Category Archives: Reading

Maeve Binchy

Maeve Binchy

One of my favorite writers has passed away.

Maeve Binchy made everyday life more fascinating than

Vampires, werewolves and zombies

Interstellar travel

Regency dukes

Lost civilizations

Ménages à trois

Secret societies

Aliens

Cannibalistic but intellectual mass murderers

Wizards, warriors and witches

Elves, dwarves and dragons.

That’s a lot for one writer to do

In a single lifetime.

Real is better.

Thanks.

Lizards, tea and pantslessness

Nothing extraordinary. Top o’ the world and bottom of a pit, as usual. It’s all movin’ along.

Let’s see, did anything interesting happen? A large lizard with a gray and tan diamond-patterned back now lives in the garden. I found him while watering. He tried to convince me he was a piece of rotted wood that got stuck in one of the tomato plants. Didn’t work.

He’s a much larger version of the lizards that live in my plastic garden box. I store some old newspapers in it and the lizards made themselves speckly gray to match the type.

They’re all welcome to stay since they’re carnivorous, not herbivorous. Something else carnivorous was sighted here a while ago: another mountain lion. Stay in the fenced garden, little lizards, and eat bugs.

I now hear Prudence MacLeod reiterating: “Gods, Sally, you have such an interesting life!” Continue reading

Da Voidick

On Monday I didn’t read. Instead, I carried around a clipboard and wrote longhand a bit at a time. On Tuesday and Wednesday I wrote like “work” and read during the in-between times of my job and meals.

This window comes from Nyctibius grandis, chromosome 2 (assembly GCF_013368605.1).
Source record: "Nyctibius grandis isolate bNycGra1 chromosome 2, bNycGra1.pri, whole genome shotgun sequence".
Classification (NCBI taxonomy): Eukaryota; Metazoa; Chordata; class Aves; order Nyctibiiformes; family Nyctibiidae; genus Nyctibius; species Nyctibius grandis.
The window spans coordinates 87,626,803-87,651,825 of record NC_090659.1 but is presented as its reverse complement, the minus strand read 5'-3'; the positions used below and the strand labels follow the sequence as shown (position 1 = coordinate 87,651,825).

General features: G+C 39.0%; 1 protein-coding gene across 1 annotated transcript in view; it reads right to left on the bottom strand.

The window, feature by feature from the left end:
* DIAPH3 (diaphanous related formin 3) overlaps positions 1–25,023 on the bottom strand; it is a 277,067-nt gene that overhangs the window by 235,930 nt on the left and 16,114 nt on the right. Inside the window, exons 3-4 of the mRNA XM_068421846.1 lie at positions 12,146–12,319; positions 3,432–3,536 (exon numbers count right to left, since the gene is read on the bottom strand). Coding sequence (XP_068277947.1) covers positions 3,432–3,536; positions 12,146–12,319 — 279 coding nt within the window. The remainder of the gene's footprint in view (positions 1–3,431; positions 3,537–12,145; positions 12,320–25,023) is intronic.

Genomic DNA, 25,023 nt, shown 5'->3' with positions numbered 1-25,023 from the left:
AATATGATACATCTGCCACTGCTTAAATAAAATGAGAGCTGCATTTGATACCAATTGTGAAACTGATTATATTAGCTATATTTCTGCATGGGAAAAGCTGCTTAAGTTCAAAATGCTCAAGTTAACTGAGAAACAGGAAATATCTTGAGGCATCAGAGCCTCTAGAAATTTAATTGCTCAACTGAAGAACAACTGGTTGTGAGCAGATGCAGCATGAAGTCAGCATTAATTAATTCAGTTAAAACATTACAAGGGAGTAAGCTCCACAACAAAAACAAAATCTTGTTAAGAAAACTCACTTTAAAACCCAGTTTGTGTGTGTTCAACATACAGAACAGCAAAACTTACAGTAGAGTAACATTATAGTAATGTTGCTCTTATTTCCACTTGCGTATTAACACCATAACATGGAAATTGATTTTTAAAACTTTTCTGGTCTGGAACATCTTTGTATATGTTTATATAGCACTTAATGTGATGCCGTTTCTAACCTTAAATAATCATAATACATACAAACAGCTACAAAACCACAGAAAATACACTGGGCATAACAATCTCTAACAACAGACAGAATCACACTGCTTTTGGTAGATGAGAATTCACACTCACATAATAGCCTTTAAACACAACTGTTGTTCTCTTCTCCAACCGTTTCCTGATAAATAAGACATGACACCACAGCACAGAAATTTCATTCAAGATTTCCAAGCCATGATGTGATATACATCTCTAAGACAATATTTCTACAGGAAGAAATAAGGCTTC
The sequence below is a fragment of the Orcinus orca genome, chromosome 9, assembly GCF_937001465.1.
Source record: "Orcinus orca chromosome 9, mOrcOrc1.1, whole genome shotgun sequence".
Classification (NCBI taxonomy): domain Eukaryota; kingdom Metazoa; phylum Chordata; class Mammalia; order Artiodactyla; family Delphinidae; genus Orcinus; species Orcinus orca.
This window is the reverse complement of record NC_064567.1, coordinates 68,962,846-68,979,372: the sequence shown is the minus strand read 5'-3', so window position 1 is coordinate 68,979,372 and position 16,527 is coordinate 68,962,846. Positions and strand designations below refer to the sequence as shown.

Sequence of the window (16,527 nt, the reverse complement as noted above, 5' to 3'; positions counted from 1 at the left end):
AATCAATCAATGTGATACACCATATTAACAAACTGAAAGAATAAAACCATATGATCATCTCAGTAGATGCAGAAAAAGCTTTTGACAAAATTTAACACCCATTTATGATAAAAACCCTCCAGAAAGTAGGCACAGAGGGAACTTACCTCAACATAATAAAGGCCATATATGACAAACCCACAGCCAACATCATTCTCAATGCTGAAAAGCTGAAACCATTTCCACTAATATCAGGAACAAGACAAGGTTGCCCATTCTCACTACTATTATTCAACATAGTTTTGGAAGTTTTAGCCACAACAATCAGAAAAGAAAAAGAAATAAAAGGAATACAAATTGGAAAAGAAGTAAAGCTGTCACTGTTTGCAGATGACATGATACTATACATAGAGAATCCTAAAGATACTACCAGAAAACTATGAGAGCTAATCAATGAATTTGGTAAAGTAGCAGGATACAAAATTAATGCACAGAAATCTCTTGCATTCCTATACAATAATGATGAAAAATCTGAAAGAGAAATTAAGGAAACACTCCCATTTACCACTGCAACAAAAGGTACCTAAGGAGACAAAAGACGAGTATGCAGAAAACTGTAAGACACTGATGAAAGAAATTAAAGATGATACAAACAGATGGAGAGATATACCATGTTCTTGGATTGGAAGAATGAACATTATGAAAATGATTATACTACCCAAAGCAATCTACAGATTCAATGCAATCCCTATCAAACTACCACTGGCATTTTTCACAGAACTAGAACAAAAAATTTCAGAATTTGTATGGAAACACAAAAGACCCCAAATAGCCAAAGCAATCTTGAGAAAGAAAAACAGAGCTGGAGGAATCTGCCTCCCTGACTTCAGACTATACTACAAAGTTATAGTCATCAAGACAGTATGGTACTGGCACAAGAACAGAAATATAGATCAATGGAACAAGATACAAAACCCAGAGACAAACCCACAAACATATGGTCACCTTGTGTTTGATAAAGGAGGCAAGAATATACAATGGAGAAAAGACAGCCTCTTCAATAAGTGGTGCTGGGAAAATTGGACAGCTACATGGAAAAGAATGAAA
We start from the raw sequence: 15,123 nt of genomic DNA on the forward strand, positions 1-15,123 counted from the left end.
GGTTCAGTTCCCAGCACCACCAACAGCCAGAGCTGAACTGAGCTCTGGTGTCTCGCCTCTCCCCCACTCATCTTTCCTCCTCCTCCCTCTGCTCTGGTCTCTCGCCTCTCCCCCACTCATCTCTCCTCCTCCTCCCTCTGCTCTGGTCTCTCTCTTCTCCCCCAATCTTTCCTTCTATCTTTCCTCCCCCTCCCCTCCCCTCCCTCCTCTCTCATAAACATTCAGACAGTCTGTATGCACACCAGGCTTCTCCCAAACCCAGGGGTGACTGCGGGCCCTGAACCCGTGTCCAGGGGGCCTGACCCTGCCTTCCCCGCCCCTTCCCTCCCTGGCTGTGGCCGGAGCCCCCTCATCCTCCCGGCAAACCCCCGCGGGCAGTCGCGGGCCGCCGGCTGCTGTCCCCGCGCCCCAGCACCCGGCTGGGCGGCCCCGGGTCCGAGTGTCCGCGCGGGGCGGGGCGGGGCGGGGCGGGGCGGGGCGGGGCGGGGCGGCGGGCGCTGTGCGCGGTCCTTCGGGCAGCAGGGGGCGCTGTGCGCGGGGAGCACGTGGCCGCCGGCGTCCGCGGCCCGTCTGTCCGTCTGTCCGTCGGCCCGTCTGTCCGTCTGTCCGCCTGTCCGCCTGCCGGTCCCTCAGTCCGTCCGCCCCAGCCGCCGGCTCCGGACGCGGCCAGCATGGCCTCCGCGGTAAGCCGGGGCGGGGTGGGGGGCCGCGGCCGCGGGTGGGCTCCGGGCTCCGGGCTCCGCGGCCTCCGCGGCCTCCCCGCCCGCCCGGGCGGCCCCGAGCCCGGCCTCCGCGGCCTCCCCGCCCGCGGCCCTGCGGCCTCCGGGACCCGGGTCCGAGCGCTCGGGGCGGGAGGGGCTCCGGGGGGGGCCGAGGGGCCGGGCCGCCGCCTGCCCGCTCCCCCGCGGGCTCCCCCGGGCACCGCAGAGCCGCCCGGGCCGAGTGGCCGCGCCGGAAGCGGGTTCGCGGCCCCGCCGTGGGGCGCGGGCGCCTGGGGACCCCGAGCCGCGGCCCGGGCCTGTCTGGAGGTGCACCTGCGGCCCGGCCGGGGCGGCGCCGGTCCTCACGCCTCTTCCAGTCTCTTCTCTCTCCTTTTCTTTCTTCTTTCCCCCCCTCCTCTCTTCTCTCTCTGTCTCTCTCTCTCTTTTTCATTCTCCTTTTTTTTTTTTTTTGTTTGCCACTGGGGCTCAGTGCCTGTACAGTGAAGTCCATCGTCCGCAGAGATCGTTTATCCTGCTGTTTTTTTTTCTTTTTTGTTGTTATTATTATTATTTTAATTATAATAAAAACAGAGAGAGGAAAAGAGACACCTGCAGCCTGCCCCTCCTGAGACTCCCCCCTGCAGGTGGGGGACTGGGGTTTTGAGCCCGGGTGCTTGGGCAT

The verdict? Two days with reading and with writing done during a specific period: about 250 words a day. One day without reading and with writing fit in here and there without any special effort: 650 words. That couldn’t be clearer. Continue reading

Killing Audrey II—again

Yesterday @DeidreKnight of The Knight Agency, literary agent and romance writer, held a Q&A session for Austin RWA. She was inspirational—at least I found her so. She approaches the business of running her agency in a way that’s both very creative and very directed. That’s what’s so inspirational.

Creative as well as directed… that’s what we all want to be, isn’t it?

So my question to myself this Sunday is whether I can be more creative and more directed. That’s why this time I’m assessing my goals in a different way. How do the goals affect each other? Am I letting my priorities have priority? Seems like I’m doing okay… but am I still approaching what I want to do in a self-defeating way? Continue reading

Mostly tooth

Yes, these last couple of days have been about a tooth. Nothing like visiting the dentist for a regular checkup and being told you need a crown. Immediately. So I got one. That was yesterday.

Not that this was unexpected. And my dentist is excellent. But having even an excellent dentist hammering away in your jaw for an hour could ruin your day, or your next couple of days. And that adrenaline rush that comes with the local anesthesia? I crash every time.

Lucky for me my goals were set up a couple of weeks ago. They’re just about habits by now, and I sure needed my new habits. No stressing about what to do next—I just look at the list. Continue reading

Magic how new habits take hold